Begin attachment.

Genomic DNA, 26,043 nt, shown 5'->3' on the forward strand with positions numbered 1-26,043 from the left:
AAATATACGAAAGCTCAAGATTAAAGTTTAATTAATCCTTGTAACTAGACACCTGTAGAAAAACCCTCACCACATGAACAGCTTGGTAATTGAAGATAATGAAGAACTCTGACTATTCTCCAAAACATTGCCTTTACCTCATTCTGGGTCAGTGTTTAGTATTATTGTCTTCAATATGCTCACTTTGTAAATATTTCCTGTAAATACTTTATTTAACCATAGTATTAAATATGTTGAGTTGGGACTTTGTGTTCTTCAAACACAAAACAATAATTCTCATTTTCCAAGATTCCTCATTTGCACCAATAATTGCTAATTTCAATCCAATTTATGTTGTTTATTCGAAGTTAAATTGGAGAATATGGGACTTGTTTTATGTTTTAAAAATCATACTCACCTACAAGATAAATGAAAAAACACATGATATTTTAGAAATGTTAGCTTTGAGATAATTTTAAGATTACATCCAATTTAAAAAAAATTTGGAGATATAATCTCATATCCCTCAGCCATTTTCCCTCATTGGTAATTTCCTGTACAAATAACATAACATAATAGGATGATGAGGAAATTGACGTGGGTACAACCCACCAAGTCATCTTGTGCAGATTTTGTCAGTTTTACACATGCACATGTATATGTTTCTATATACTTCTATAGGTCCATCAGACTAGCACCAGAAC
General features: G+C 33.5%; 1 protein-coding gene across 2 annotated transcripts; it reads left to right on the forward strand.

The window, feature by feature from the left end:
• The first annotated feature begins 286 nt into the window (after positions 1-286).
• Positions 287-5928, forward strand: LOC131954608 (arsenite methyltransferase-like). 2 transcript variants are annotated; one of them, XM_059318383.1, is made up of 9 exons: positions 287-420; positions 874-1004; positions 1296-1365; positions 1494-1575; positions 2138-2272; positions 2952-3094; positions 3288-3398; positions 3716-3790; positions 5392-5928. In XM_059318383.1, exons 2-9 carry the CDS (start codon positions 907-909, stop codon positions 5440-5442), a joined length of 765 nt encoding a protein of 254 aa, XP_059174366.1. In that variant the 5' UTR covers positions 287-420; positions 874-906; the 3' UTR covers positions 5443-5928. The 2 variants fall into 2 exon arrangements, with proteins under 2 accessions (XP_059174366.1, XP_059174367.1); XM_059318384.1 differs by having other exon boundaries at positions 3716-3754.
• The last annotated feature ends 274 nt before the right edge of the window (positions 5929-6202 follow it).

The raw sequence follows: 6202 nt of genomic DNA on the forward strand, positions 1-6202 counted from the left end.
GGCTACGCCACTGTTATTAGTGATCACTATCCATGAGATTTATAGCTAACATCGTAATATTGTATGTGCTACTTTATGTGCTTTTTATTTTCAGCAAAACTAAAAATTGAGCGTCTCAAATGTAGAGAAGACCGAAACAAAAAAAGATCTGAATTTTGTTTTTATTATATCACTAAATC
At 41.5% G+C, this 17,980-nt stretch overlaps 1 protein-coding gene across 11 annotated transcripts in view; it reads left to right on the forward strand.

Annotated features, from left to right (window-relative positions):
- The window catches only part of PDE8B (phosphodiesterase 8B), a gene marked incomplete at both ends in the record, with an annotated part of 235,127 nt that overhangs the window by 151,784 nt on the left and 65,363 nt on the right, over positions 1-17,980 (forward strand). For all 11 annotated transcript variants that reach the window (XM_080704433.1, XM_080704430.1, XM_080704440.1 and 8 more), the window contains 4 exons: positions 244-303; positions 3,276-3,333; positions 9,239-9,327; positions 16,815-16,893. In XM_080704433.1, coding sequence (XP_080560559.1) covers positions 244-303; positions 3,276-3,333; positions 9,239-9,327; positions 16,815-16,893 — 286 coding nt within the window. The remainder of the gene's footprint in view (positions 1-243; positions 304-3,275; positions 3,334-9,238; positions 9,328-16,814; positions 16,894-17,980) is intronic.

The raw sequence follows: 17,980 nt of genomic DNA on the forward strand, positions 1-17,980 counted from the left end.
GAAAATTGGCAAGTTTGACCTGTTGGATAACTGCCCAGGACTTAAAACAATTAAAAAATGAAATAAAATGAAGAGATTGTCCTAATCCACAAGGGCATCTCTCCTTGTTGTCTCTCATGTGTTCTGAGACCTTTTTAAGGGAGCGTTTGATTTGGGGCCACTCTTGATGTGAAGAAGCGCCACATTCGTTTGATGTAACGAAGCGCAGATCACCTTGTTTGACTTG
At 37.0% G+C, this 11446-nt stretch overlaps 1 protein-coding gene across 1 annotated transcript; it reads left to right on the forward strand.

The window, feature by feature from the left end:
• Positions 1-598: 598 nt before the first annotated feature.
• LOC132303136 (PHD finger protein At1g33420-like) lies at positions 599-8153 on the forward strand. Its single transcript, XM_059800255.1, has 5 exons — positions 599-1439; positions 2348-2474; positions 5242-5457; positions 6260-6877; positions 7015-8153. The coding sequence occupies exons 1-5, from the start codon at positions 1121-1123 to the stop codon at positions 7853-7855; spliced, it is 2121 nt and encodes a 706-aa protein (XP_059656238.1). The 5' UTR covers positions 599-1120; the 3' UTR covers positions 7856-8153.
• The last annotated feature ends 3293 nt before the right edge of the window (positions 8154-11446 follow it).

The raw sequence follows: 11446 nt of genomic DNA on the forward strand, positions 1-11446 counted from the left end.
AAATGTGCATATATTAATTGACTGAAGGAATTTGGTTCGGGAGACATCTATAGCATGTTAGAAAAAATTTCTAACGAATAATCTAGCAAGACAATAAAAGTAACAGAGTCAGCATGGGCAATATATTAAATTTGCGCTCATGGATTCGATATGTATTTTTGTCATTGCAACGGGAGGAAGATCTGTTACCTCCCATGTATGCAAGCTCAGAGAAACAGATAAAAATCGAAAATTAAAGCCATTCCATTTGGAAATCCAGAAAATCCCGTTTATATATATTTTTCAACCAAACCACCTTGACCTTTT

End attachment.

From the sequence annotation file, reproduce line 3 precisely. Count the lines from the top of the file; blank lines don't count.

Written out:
General features: G+C 33.5%; 1 protein-coding gene across 2 annotated transcripts; it reads left to right on the forward strand.